by BLOOMBERG/ file pix by AFP
Japan’s Nikkei 225 Stock Average briefly topped 30,000 yen for the first time since August 1990, as it continued its charge back up through levels not seen since the collapse of the bubble economy.
The gauge rose as much as 1.6% on Monday, amid signs an economic recovery is intact at home and hopes of progression in U.S. stimulus talks. While equities globally have hit new heights in recent months, the Nikkei 225 still needs to gain almost another 30% to surpass its record of 38,915.87 yen.
That was reached in the final trading session of 1989, before the index went on to lose more than half its value in three years after the economic bubble burst.
The brief breach of the 30,000 shows that “all sorts of investors are jumping in to buy Japanese equities with a totally bullish view,” said Shoji Hirakawa, chief global strategist at Tokai Tokyo Research Institute Co.
That view was affirmed Monday when Japan announced that gross domestic product grew an annualized 12.7% from the prior quarter in the three months through December, as exports continued to rebound and government stimulus fueled consumer spending despite the coronavirus.
The continued economic growth is one factor contributing to the strength in Japanese equities, according to Nikko Asset Management Co. chief global strategist John Vail, who hailed strong export and private capex data. Japan’s reasonable valuations compared to those during the bubble era, as well as improved profits and shareholder returns, are also strengths, he said.
“There are always doubters who perennially point to demographics,” said Vail, “but such has not prevented tremendous growth in corporate earnings, including such from Japan’s extensive global manufacturing bases.”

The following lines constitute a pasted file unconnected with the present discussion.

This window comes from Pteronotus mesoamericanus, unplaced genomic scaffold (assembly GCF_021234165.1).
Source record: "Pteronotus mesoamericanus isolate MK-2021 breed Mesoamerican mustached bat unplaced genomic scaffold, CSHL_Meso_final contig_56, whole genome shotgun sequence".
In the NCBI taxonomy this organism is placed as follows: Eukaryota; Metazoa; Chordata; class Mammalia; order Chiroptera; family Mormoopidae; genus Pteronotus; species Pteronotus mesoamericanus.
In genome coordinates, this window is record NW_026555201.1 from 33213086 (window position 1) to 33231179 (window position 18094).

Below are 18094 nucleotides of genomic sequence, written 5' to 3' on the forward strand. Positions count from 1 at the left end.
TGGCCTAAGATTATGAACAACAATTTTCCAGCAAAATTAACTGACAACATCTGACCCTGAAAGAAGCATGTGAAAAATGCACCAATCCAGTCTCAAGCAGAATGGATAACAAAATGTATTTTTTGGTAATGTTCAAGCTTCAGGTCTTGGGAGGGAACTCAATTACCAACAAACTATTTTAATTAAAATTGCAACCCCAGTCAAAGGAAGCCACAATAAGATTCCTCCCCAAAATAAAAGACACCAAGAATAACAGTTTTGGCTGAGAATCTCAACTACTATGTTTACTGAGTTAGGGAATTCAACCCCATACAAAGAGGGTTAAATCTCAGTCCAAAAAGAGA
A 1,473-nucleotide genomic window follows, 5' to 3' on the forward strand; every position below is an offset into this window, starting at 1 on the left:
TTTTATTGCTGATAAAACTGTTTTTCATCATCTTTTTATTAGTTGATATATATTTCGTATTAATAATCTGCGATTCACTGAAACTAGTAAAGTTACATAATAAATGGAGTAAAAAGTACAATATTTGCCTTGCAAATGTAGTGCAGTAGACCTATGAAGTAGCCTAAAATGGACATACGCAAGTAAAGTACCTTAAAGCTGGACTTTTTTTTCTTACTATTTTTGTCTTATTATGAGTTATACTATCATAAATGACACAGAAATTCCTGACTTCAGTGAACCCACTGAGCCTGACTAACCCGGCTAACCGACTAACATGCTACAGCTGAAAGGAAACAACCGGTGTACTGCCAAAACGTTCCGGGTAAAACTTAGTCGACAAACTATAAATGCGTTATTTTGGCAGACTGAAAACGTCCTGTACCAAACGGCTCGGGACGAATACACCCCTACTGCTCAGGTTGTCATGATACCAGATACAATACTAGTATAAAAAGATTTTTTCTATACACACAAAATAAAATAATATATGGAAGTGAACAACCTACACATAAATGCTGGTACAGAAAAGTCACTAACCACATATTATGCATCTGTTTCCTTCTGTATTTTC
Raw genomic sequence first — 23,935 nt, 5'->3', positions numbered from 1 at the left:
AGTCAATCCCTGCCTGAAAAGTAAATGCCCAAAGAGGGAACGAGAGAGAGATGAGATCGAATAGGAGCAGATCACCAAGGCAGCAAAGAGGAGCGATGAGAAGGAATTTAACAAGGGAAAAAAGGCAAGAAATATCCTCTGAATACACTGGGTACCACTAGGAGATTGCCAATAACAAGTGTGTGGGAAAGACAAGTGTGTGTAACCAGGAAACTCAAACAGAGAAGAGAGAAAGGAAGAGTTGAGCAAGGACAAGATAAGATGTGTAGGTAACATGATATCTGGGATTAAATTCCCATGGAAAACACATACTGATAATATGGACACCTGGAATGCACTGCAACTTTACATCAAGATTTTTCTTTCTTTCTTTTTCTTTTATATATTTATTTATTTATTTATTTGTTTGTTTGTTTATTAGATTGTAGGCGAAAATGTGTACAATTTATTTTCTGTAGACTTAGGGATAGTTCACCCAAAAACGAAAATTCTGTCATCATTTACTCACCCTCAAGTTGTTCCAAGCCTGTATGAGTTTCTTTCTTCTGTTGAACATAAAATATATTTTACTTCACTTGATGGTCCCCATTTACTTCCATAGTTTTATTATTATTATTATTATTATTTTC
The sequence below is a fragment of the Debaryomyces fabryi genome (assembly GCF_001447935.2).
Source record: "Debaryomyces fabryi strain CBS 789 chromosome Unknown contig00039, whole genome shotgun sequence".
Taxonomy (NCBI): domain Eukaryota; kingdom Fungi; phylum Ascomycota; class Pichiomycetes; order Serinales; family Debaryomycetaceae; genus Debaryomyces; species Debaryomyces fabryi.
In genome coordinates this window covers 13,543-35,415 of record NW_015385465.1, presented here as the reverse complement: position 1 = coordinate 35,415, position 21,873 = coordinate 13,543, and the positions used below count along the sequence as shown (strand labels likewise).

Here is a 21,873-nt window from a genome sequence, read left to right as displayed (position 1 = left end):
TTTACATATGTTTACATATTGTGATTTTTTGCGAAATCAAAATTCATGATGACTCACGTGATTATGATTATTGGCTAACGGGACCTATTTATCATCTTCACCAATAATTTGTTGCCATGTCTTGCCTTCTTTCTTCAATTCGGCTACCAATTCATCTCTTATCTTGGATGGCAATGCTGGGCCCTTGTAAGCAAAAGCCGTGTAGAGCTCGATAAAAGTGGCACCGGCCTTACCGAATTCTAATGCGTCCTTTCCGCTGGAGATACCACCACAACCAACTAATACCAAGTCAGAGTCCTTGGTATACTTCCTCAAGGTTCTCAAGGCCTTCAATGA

Foreign investors turned net buyers in cash and futures equities for the first time in four weeks, purchasing about 856 billion yen ($8.2 billion) during the week ended Feb. 5, according to data from Japan Exchange Group.
Foreigners, who offloaded more than $59 billion of local stocks last year, are expected to turn net buyers in 2021 as the economic recovery picks up globally, making export-reliant Japan attractive.
“We’re in a globally risk-on environment, but the particular strength in Japanese equities speaks to appetite for stocks sensitive to business cycles and value stocks,” said
Shogo Maekawa, a strategist at JPMorgan Asset Management in Tokyo. “Foreigners may be re-evaluating Japanese equities.”
A ratio of the Nikkei 225 and the S&P 500 has been on the rise after hitting a bottom in September in another indication of foreign interest, particularly over U.S. equities.
The Nikkei 225 hit a high of 30,006.46 on Monday before paring gains. The broader Topix rose 1%, touching a fresh post-1991 high.
Takeo Kamai, head of execution services at CLSA Securities Japan Co., said whether the Nikkei 225 makes a convincing break out of the 30,000 mark will depend on how U.S. equities perform in the coming days as the domestic market lacks a catalyst of its own.
“The move feels very futures-driven,” he said. The S&P 500 ended last week at an all-time high ahead of a three-day weekend, adding more than 1% for the week.
Like the Dow Jones Industrial Average, the Nikkei 225 is a price-weighted measure. The two highest-weighted stocks, Uniqlo operator Fast Retailing Co. and SoftBank Group Corp., make up almost 19% of the gauge and as such have an outsized impact on its movements.
Both of those stocks have surged in the past year, benefiting from the pandemic and the latter from Masayoshi Son’s record-breaking buybacks.
The price-weighted nature of the index has attracted criticism over the years for failing to accurately reflect the state of Japan’s equity market. It is also notable for its lack of some of Japan’s biggest stocks, including gaming giant Nintendo Co. and robotic automation specialist Keyence Corp.
The Nikkei 500, a gauge that contains these two firms, passed its bubble-era peak in September and has continued to hit fresh records since.
Still, many analysts including JPMorgan Asset’s Maekawa see further upside in Japanese equities in the near term.
“From now toward summer, the effects of economic measures will kick in in the U.S., while economic normalization is in sight for the U.S. and Japan through the distribution of vaccines,” Maekawa said.
“A rise in equities, driven by better corporate earnings, is likely to continue. Under these circumstances, we’re likely to see Japan outperform.”